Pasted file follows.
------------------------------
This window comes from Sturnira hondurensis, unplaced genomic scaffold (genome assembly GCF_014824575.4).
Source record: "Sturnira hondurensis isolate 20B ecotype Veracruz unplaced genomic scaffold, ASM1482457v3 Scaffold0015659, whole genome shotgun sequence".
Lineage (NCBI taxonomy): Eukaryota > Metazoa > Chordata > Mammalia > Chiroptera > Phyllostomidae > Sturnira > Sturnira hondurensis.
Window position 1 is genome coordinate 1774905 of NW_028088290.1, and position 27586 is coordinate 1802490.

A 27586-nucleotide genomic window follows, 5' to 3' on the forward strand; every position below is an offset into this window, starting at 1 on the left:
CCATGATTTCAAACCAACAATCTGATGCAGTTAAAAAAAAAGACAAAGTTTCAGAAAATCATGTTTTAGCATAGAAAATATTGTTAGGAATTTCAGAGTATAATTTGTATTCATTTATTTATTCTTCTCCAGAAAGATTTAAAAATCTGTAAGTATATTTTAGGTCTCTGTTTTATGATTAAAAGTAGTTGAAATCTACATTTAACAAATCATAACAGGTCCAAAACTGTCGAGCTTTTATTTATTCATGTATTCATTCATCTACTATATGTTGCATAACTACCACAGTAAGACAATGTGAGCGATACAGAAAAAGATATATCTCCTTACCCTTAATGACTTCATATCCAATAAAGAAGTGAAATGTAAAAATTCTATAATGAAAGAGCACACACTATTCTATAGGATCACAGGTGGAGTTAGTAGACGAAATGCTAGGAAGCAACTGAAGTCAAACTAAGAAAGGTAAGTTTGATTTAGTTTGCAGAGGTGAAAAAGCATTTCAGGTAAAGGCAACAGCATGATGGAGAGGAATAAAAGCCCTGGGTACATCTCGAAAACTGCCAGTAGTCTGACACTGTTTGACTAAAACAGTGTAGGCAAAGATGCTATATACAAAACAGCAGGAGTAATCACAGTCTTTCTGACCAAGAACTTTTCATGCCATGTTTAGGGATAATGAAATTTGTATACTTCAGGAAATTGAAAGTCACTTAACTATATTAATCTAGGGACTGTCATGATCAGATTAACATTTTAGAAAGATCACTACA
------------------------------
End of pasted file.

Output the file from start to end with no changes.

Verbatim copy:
This window comes from Sturnira hondurensis, unplaced genomic scaffold (genome assembly GCF_014824575.4).
Source record: "Sturnira hondurensis isolate 20B ecotype Veracruz unplaced genomic scaffold, ASM1482457v3 Scaffold0015659, whole genome shotgun sequence".
Lineage (NCBI taxonomy): Eukaryota > Metazoa > Chordata > Mammalia > Chiroptera > Phyllostomidae > Sturnira > Sturnira hondurensis.
Window position 1 is genome coordinate 1774905 of NW_028088290.1, and position 27586 is coordinate 1802490.

A 27586-nucleotide genomic window follows, 5' to 3' on the forward strand; every position below is an offset into this window, starting at 1 on the left:
CCATGATTTCAAACCAACAATCTGATGCAGTTAAAAAAAAAGACAAAGTTTCAGAAAATCATGTTTTAGCATAGAAAATATTGTTAGGAATTTCAGAGTATAATTTGTATTCATTTATTTATTCTTCTCCAGAAAGATTTAAAAATCTGTAAGTATATTTTAGGTCTCTGTTTTATGATTAAAAGTAGTTGAAATCTACATTTAACAAATCATAACAGGTCCAAAACTGTCGAGCTTTTATTTATTCATGTATTCATTCATCTACTATATGTTGCATAACTACCACAGTAAGACAATGTGAGCGATACAGAAAAAGATATATCTCCTTACCCTTAATGACTTCATATCCAATAAAGAAGTGAAATGTAAAAATTCTATAATGAAAGAGCACACACTATTCTATAGGATCACAGGTGGAGTTAGTAGACGAAATGCTAGGAAGCAACTGAAGTCAAACTAAGAAAGGTAAGTTTGATTTAGTTTGCAGAGGTGAAAAAGCATTTCAGGTAAAGGCAACAGCATGATGGAGAGGAATAAAAGCCCTGGGTACATCTCGAAAACTGCCAGTAGTCTGACACTGTTTGACTAAAACAGTGTAGGCAAAGATGCTATATACAAAACAGCAGGAGTAATCACAGTCTTTCTGACCAAGAACTTTTCATGCCATGTTTAGGGATAATGAAATTTGTATACTTCAGGAAATTGAAAGTCACTTAACTATATTAATCTAGGGACTGTCATGATCAGATTAACATTTTAGAAAGATCACTACA